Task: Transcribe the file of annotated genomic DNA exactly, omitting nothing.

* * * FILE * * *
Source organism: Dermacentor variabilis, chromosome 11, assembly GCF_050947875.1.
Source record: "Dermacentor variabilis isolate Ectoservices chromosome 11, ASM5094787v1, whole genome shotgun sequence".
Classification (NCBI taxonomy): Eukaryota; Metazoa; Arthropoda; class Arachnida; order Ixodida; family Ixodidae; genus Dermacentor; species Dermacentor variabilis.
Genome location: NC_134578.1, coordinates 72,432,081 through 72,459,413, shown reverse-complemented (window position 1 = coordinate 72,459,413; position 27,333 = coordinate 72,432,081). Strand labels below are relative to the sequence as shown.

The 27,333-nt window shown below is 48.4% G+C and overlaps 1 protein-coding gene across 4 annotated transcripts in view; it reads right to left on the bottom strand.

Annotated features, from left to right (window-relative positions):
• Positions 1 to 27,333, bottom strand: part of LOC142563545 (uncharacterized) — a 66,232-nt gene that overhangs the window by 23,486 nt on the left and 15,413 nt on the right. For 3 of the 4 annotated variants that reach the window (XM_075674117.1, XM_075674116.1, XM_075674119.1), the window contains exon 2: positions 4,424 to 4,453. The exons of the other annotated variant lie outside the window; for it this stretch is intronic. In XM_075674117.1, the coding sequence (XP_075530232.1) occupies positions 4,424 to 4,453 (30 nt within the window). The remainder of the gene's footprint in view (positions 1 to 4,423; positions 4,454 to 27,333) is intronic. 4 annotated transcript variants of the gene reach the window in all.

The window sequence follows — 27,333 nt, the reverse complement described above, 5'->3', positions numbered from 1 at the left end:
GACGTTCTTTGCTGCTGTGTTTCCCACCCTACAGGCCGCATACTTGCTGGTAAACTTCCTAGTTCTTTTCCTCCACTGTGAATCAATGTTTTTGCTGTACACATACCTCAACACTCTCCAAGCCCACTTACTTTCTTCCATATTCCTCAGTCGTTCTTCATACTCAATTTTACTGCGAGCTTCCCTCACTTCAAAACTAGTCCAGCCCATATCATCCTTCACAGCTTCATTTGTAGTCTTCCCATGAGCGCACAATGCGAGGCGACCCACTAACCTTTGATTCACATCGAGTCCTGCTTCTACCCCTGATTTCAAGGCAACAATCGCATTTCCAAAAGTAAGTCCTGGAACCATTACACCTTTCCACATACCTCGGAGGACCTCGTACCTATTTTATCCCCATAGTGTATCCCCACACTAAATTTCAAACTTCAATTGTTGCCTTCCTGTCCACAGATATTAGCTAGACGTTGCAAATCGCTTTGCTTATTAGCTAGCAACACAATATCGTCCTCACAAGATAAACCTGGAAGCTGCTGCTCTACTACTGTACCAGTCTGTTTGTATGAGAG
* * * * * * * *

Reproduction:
Source organism: Dermacentor variabilis, chromosome 11, assembly GCF_050947875.1.
Source record: "Dermacentor variabilis isolate Ectoservices chromosome 11, ASM5094787v1, whole genome shotgun sequence".
Classification (NCBI taxonomy): Eukaryota; Metazoa; Arthropoda; class Arachnida; order Ixodida; family Ixodidae; genus Dermacentor; species Dermacentor variabilis.
Genome location: NC_134578.1, coordinates 72,432,081 through 72,459,413, shown reverse-complemented (window position 1 = coordinate 72,459,413; position 27,333 = coordinate 72,432,081). Strand labels below are relative to the sequence as shown.

The 27,333-nt window shown below is 48.4% G+C and overlaps 1 protein-coding gene across 4 annotated transcripts in view; it reads right to left on the bottom strand.

Annotated features, from left to right (window-relative positions):
• Positions 1 to 27,333, bottom strand: part of LOC142563545 (uncharacterized) — a 66,232-nt gene that overhangs the window by 23,486 nt on the left and 15,413 nt on the right. For 3 of the 4 annotated variants that reach the window (XM_075674117.1, XM_075674116.1, XM_075674119.1), the window contains exon 2: positions 4,424 to 4,453. The exons of the other annotated variant lie outside the window; for it this stretch is intronic. In XM_075674117.1, the coding sequence (XP_075530232.1) occupies positions 4,424 to 4,453 (30 nt within the window). The remainder of the gene's footprint in view (positions 1 to 4,423; positions 4,454 to 27,333) is intronic. 4 annotated transcript variants of the gene reach the window in all.

The window sequence follows — 27,333 nt, the reverse complement described above, 5'->3', positions numbered from 1 at the left end:
GACGTTCTTTGCTGCTGTGTTTCCCACCCTACAGGCCGCATACTTGCTGGTAAACTTCCTAGTTCTTTTCCTCCACTGTGAATCAATGTTTTTGCTGTACACATACCTCAACACTCTCCAAGCCCACTTACTTTCTTCCATATTCCTCAGTCGTTCTTCATACTCAATTTTACTGCGAGCTTCCCTCACTTCAAAACTAGTCCAGCCCATATCATCCTTCACAGCTTCATTTGTAGTCTTCCCATGAGCGCACAATGCGAGGCGACCCACTAACCTTTGATTCACATCGAGTCCTGCTTCTACCCCTGATTTCAAGGCAACAATCGCATTTCCAAAAGTAAGTCCTGGAACCATTACACCTTTCCACATACCTCGGAGGACCTCGTACCTATTTTATCCCCATAGTGTATCCCCACACTAAATTTCAAACTTCAATTGTTGCCTTCCTGTCCACAGATATTAGCTAGACGTTGCAAATCGCTTTGCTTATTAGCTAGCAACACAATATCGTCCTCACAAGATAAACCTGGAAGCTGCTGCTCTACTACTGTACCAGTCTGTTTGTATGAGAG